With OWL 2 "easy keys" (pdf), however, we now will be able to isolate the subject, where he is uniquely determined by a combination of properties whose domain is sdtm:Observation. Instead of having Observation as the only large-scale class, we can now have both Study and Subject as well, as Neumann suggested. The only downside is that easy keys can be used on only named individuals in the graph; they cannot be used on bnodes. So, every member of both Study and Subject must be specified explicitly in the ABox component, which should not be too burdensome. In fact, these now can be URIs in the RDF, outside of SDTM itself.

So declarations of the domains, ranges and easy keys might look something like:

PropertyDomain( sdtm:studyProperty   sdtm:Observation )
PropertyDomain( sdtm:subjectProperty sdtm:Observation )
PropertyRange(  sdtm:studyProperty   <datatype_for_STUDYID> )
PropertyRange(  sdtm:subjectProperty <datatype_for_USUBJID> )
HasKey( transmed:Study   sdtm:studyProperty )
HasKey( transmed:Subject sdtm:studyProperty sdtm:subjectProperty )

where we have kept sdtm:, the namespace of TransMed's version of the SDTM ontology, separate from transmed: itself.

Since we need named instances of classes Study and Subject, we need:

ClassAssertion( transmed:Study   a:study123 )
ClassAssertion( transmed:Subject a:study123/subject456 )
PropertyAssertion( sdtm:studyProperty   a:study123 <STUDYID_for_DiseaseStudy123> )
PropertyAssertion( sdtm:subjectProperty a:study123/subject456 <USUBJID_for_DiseaseStudy123.subject456> )


14. HL-7

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Barry Smith's pithy HL7 blog provides the most readable and entertaining accounts of HL7.

Google "hoot72 hl7" for an ontology and a mapping from HL7 v2.x messages to RDF.

15. Sequence Ontology

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16. BioPAX and Wiki

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Real Entities are distinguished from the UtilityClasses. Disjointness is established for top subclasses under Entity. All 50 properties have domain and ranges. There are 18 universal restriction classes and 20 cardinality restrictions. The PhysicalEntity class is meant to accommodate instances in distinct states, such as post-translational changes to a protein, and which participate in interactions, whereas the EntityReference class unifies these physical states into a commonly used reference.

Michel Dumontier's comments (pdf) are at the bottom of page 9.

Pathway is an Entity, and PathwayStep is a UtilityClass. They can be related by the near-inverse properties pathwayOrder and stepProcess. nextStep establishes an ordering between PathwaySteps, and this is typically used to isolate steps in a biochemical pathway. Pathways need not be decomposed into a network of parts, but can instead be composed of a bag of interactions, and this is typically used for molecular reactions. cofactor, controlled and controller are notable subproperties of 'participant' to specify the nature of participants in interactions.

The Interaction class should probably be an owl:equivalentClass to its immediate subclasses. "Since it is a highly abstract class in the ontology, instances of the interaction class should never be created." Same is true of SequenceLocaton and Xref classes.

17. Systems Biology Ontology

SBO classes give a vocabulary for describing the components of systems biology and their interactions. With the native source being OBO, there are no properties. Many of the classes look like they easily could be mapped or subclassed to other ontologies. But the most important of the major classes is 'mathematical expression'. For its subtree, the leaves and certain other classes bear annotation defs that hold MathML lambda expressions, especially for rate equations. The variables of these expressions are other SBO terms, and this ties the corpus of mathematically defined rate equations to their intended parameters.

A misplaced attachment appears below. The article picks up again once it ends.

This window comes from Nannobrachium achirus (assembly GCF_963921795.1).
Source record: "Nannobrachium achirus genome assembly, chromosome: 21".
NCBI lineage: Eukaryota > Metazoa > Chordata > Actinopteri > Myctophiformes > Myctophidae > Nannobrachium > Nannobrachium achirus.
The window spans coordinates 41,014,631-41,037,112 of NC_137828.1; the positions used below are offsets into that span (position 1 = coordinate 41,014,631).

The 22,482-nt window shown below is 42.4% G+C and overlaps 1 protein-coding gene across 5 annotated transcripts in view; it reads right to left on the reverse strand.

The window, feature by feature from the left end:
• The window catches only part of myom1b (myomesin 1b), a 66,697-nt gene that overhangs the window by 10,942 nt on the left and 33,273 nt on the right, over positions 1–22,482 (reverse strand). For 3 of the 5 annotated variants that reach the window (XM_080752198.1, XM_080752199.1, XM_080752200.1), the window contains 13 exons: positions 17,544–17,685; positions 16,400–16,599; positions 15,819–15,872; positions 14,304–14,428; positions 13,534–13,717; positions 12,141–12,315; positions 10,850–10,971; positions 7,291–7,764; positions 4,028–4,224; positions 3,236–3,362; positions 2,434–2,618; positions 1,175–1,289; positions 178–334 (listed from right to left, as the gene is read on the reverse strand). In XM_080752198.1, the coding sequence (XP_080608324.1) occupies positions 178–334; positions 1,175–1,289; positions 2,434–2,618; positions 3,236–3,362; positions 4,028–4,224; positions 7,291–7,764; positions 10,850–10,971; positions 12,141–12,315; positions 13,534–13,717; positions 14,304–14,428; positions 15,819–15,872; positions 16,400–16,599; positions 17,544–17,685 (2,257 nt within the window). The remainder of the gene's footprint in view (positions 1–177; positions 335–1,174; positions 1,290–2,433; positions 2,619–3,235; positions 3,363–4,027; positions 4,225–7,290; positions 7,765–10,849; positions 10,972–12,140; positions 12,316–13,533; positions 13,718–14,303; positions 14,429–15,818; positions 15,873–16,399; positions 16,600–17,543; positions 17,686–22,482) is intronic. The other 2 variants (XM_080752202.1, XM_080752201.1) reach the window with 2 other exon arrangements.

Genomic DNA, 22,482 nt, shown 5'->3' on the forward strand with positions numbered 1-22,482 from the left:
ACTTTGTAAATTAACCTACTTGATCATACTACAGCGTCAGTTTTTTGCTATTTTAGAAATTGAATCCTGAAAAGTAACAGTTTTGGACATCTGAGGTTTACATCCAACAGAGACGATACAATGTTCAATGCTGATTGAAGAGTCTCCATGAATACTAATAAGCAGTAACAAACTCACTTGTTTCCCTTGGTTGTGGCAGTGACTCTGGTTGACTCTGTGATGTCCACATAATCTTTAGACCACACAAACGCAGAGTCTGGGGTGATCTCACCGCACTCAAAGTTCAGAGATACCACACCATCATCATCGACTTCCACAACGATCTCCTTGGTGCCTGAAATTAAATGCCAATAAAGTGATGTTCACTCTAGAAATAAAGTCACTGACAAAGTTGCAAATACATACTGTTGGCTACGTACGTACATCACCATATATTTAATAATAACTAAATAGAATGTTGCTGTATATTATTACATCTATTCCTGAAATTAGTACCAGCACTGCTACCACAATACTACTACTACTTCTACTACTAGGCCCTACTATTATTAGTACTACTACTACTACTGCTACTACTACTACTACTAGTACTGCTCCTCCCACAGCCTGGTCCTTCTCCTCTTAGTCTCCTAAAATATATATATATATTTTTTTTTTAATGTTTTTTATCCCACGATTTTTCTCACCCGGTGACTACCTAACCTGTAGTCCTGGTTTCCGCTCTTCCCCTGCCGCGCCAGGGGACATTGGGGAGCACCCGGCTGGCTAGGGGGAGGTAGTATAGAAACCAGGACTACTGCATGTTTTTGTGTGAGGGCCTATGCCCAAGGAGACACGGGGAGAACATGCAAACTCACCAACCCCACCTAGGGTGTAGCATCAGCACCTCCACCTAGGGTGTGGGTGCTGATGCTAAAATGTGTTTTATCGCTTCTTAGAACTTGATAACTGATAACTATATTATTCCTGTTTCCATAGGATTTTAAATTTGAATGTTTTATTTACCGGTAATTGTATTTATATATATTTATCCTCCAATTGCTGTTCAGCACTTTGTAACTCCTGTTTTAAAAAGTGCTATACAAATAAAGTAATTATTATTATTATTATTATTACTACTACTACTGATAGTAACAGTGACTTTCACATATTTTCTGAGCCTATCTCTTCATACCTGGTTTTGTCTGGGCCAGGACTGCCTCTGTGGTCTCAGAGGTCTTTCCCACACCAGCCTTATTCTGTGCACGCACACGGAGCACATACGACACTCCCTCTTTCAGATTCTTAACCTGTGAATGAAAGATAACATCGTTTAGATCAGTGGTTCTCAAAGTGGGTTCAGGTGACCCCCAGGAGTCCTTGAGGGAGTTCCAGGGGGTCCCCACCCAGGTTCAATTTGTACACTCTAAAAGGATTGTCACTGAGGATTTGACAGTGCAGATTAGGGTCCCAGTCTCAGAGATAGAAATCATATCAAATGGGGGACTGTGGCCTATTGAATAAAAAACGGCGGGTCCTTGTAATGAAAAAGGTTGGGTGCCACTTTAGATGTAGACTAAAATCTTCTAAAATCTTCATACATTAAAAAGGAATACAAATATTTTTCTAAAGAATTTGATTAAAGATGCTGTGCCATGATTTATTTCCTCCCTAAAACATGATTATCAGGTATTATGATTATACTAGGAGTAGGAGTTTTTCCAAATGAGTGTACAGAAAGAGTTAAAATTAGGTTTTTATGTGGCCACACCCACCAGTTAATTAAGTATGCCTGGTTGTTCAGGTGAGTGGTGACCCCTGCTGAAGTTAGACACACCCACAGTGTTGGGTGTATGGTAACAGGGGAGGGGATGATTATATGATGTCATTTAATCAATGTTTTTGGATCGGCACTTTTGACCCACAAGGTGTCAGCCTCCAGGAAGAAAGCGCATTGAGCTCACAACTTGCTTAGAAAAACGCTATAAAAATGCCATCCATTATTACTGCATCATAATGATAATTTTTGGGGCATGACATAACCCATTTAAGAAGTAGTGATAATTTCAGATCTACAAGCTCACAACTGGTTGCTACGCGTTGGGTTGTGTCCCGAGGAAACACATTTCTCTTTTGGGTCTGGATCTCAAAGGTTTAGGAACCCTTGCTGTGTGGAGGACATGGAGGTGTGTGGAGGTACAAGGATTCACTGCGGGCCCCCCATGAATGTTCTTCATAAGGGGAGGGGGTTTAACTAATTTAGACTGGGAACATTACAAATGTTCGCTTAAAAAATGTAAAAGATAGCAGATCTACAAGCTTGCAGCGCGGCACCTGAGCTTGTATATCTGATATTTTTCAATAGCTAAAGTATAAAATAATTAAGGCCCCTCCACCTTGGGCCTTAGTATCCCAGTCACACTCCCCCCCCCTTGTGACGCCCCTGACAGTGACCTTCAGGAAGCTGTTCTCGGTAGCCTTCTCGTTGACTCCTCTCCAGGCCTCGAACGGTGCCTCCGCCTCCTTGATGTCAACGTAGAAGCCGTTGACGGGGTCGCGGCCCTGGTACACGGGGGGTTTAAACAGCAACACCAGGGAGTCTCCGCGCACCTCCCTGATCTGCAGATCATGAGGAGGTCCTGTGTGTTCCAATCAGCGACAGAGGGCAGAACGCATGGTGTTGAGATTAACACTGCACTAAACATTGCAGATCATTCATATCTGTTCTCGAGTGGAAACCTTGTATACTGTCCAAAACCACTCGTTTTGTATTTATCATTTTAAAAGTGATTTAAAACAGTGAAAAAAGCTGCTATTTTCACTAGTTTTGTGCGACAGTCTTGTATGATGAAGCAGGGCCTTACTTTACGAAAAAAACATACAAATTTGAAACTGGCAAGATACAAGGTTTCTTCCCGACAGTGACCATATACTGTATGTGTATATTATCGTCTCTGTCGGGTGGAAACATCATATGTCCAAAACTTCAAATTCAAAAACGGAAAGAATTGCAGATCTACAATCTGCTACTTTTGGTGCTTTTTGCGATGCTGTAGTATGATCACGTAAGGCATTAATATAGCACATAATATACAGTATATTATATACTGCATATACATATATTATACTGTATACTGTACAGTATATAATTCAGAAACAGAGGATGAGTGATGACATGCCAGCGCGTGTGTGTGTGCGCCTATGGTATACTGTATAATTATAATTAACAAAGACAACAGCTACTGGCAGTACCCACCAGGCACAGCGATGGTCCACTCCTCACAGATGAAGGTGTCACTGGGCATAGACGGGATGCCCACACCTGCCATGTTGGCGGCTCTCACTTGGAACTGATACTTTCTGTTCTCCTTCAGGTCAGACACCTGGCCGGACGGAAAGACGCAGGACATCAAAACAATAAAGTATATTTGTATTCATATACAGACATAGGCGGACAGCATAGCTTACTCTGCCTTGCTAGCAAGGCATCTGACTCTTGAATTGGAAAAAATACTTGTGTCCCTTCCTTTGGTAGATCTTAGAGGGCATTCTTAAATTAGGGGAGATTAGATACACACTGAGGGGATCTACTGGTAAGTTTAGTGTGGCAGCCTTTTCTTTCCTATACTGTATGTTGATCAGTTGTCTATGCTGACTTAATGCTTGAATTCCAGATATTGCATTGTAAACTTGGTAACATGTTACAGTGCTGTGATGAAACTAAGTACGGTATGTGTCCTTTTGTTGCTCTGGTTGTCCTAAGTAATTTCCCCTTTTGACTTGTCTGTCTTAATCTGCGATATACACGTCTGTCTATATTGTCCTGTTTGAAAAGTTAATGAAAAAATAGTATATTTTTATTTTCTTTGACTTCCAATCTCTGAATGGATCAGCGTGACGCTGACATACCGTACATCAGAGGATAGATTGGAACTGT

There is some interest in bringing the Systems Biology Markup Language (SBML) into the HCLS.

18. GGF3

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19. PATO ('Phenotype, Attribute and Trait Ontology' or Phenotypic Quality Ontology)

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Native representation is OBO. PATO is primarily a class hierarchy of 2000 classes, without disjointness but meant to express, I believe, a tree partition. Each class is a term for a quality of a phenotype, independent of the phenotype that bears it. There are only 17 properties, some of which participate in existential restrictions. The top class 'quality' has subclasses for qualities inhering in continuants and in processes. A third subclass will be obsolete, and houses concepts of intensity, magnitude and deviation from normalcy. From George Gkoutos ppt: "Qualities inhere to entities: every entity comes with certain qualities, which exist as long as the entity exists."

Notably, there are classes for lacking or having extra processual parts, for being disfunctional, for being unnecessary or insufficient, for having a variety of dispositions of variabilities, and for being absent from an organism.

20. Human Phenotype Ontology

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Native representation is OBO, meant to describe clinical abnormality. This is a hierarchy of 9000 classes without disjointness that is a graph instead of a tree. The three main partitions are graphs for organ abnormality, inheritance, and onset and clinical course. There are no properties.

Under inheritance, 'Autosomal dominant vs. multifactorial' is a subclass of Multifactorial. The clinical course vocabulary has categories of phenotypic variability that distinguishes 'Highly variable phenotype and severity' from 'Highly variable phenotype, even within families'.

21. FMA

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22. NCI Thesaurus

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23. MedDRA Medical Dictionary for Regulatory Activities

  • License: Owned by the IFPMA International Federation of Pharmaceutical Manufacturers Association; hosted presumably by Northrop Grumman. Core service for revenue > $5B is ~$63K.
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24. SNOMED

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John Madden's discussion of SNOMED and OWL is here.

Alan Rector's (pdf) is a good view on the 10-year future of biomedical ontologies. See, in particular, the Appendix on SNOMED/OWL.

25. Dolce

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26. IEDB

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27. OCRe (Ontology of Clinical Research)

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28. [1] Trial Bank Project


Use Case Examples

1. Parkinson's Use Case with questions grouped by "role" [2]

High-Level Picture

1. High-level picture of a patient and disease centric model HCLSIG$$PharmaOntology$$Resources$PatientDisease ontology.jpg